Qype is an online entertainment and shopping review service, and Qype Radar is the phone app to bring the power of local user reviews to your mobile.

Finding your way around in a strange city - or even one you think you know - can be a lot easier using Qype's collective online review service.

Qype is a net-based reviews database, collating the opinions and ratings of anybody that cares to contribute. The most prominent reviews are those of restaurants, bars and clubs; but you'll also find there anything from hotels and shops to hairdressers and health clubs.

To read the reviews and browse relevant photos, you can read the full reports online at the qype.com website. But the beauty of such a service becomes apparent as soon as you're on the hoof. It's its very portability, letting you dial up the information you need at whim when you're out and about.

All you need is the free Qype Radar browser software installed on your mobile phone. Software apps are available for iPhone and Google Android platforms; we tested the service using the evergreen iPhone 3G handset in and around London.

Because Qype is dependent on reviews from ordinary users, these vary in length and quality. But when a restaurant, say, garners a number of five star ratings and is backed with glowing reviews, you can be fairly certain that the consensus is worth listening to. Or that the restaurant owner has many complicit friends who've registered with Qype!

If you like what you read, there's an easy to read information page that means you could check the venue's own website or simply phone to reserve a table.

Once you've registered with the Qype site, you can upload your own reviews with Qype Radar, even while you're enjoying the ambience - or not - of the venue in question.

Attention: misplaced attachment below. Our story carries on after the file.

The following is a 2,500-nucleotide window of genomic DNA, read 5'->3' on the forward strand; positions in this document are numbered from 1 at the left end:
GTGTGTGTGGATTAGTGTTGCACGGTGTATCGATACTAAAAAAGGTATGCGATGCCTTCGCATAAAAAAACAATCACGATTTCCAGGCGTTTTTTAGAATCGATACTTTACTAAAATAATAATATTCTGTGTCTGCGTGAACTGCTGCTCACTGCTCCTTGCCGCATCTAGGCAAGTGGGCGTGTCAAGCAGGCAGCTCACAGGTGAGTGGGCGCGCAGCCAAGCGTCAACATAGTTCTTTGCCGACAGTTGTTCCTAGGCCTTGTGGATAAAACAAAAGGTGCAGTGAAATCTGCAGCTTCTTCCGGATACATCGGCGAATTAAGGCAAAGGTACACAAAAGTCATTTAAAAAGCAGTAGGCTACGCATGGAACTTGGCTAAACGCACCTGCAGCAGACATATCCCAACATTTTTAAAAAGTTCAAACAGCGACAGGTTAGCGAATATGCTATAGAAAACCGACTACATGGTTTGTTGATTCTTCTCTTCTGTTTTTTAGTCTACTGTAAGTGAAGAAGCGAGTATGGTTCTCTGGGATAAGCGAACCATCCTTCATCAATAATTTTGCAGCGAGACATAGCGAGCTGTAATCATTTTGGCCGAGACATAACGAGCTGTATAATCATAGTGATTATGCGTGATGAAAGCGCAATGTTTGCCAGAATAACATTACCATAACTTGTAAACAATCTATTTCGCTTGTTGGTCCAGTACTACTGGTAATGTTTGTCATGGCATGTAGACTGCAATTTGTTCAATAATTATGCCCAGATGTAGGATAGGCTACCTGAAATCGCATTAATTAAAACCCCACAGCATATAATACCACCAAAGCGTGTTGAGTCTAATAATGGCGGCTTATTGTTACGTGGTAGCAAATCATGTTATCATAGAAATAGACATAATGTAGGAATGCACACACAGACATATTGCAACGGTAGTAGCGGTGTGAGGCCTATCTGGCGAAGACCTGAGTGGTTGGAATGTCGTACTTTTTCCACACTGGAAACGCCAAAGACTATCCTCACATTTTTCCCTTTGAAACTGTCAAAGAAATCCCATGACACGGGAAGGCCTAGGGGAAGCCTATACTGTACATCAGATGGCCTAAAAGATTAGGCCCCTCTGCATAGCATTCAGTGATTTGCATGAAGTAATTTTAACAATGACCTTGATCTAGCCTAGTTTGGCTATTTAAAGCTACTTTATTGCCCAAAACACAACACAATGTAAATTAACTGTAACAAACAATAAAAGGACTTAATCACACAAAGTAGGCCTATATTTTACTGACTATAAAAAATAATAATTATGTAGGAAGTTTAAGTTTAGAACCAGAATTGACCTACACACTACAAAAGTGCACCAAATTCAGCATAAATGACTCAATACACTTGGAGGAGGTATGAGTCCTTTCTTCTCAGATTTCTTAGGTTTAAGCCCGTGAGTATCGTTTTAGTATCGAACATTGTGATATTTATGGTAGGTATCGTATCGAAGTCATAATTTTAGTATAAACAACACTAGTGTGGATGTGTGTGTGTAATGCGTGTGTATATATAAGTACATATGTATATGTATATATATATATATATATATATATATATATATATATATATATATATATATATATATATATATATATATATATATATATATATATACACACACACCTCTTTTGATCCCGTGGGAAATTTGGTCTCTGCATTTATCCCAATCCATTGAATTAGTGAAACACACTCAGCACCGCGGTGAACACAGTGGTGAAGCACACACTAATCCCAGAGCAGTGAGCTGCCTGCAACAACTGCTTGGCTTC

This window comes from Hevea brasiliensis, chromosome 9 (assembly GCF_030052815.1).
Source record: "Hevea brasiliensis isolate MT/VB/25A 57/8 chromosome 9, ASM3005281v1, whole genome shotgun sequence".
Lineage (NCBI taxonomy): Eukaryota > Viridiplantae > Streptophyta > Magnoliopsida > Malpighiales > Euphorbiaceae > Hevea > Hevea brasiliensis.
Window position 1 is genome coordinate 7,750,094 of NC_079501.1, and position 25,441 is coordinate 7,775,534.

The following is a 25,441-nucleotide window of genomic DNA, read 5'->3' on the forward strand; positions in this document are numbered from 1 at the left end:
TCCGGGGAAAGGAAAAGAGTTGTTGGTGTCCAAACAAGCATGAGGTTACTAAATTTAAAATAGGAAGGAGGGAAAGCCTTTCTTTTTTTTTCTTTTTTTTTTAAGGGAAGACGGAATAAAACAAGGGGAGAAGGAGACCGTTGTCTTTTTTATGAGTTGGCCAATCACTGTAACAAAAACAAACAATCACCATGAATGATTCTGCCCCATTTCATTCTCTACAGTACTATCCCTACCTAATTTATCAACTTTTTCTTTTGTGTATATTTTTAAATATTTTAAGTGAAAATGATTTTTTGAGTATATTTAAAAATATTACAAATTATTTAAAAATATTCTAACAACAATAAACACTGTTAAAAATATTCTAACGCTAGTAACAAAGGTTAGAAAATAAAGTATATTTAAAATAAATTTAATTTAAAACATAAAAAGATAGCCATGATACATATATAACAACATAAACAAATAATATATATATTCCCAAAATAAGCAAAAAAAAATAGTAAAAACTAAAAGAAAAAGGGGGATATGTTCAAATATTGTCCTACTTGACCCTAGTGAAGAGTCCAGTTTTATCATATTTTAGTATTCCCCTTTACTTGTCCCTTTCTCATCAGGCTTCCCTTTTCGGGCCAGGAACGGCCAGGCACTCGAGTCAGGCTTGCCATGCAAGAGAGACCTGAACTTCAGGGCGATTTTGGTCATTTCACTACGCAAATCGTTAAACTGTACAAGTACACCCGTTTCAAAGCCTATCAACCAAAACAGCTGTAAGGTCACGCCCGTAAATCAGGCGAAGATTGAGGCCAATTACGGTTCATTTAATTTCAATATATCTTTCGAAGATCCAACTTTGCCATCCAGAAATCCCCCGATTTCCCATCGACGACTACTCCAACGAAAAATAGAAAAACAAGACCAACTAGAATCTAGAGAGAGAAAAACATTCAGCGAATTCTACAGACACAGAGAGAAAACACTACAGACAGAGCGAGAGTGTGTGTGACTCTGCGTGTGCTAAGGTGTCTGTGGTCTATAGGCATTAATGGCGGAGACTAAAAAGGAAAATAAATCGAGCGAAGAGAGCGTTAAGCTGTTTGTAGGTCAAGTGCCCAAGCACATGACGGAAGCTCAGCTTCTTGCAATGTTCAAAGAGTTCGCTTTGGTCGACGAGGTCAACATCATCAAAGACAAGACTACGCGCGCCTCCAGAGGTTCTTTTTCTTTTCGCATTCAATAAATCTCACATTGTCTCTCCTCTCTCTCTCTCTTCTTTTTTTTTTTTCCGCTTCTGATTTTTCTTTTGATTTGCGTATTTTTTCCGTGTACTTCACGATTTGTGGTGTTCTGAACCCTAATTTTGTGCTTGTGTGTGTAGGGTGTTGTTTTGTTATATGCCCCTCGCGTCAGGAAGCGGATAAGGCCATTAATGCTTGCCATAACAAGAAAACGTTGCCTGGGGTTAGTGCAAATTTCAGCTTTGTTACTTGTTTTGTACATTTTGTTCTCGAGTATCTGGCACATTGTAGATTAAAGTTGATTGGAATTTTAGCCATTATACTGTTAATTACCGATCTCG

Thanks to the Apple iPhone's ease of use, and the Qype Radar software's accessible interface, you can tap out a few lines of a review, and then take a picture with the phone's camera and upload it there and then.

The Qype Radar app makes good use of a phone's GPS facility, so that by typing ‘vegetarian' into the search field, it will automatically geo-locate meat-free dining options close to your present location. Or you could specify a place or postcode, if you're planning ahead for where you'll likely be later.

Within central London we found Qype Radar could find dozens of bars or restaurants very locally. Moving around our home area, beyond the South Circular, there would still be a useful number of hits but perhaps a few kilometres rather than metres further afield.

The service also has international listings, with Qype boasting listings for 6000 towns and cities in Europe. (Qype was founded by someone moving to Hamburg, looking for personal recommendations of local services.)

As with any data roaming service, you will get punished when off British turf: for the iPhone on O2, it's to the tune of £6 per megabyte of data, £3 in Europe. You may think that's worth paying though, if you're longing for local knowledge next time you find yourself in Kraków, for example, looking for hot tips on Italian food. Many overseas reviews will be written in the local language though, so if you don't speak the lingo, your choice of reviews narrows somewhat.

There's a refreshing lack of annoying ads within the app's interface. Qype is instead financed by an annual fee paid by the listed service to Qype, to keep its entry in the Qype directory.


The Qype application works well on Apple’s handset, and user reviews can be invaluable for honest advice on where to go – and often as importantly, where not to go. Users contribute for free, giving a potentially huge body of unpaid writers to populate the company’s database. Qype works hard too though, to foster a sense of community for its users and contributors, for without their reviews there will be no service. And it’s a service definitely worth trying.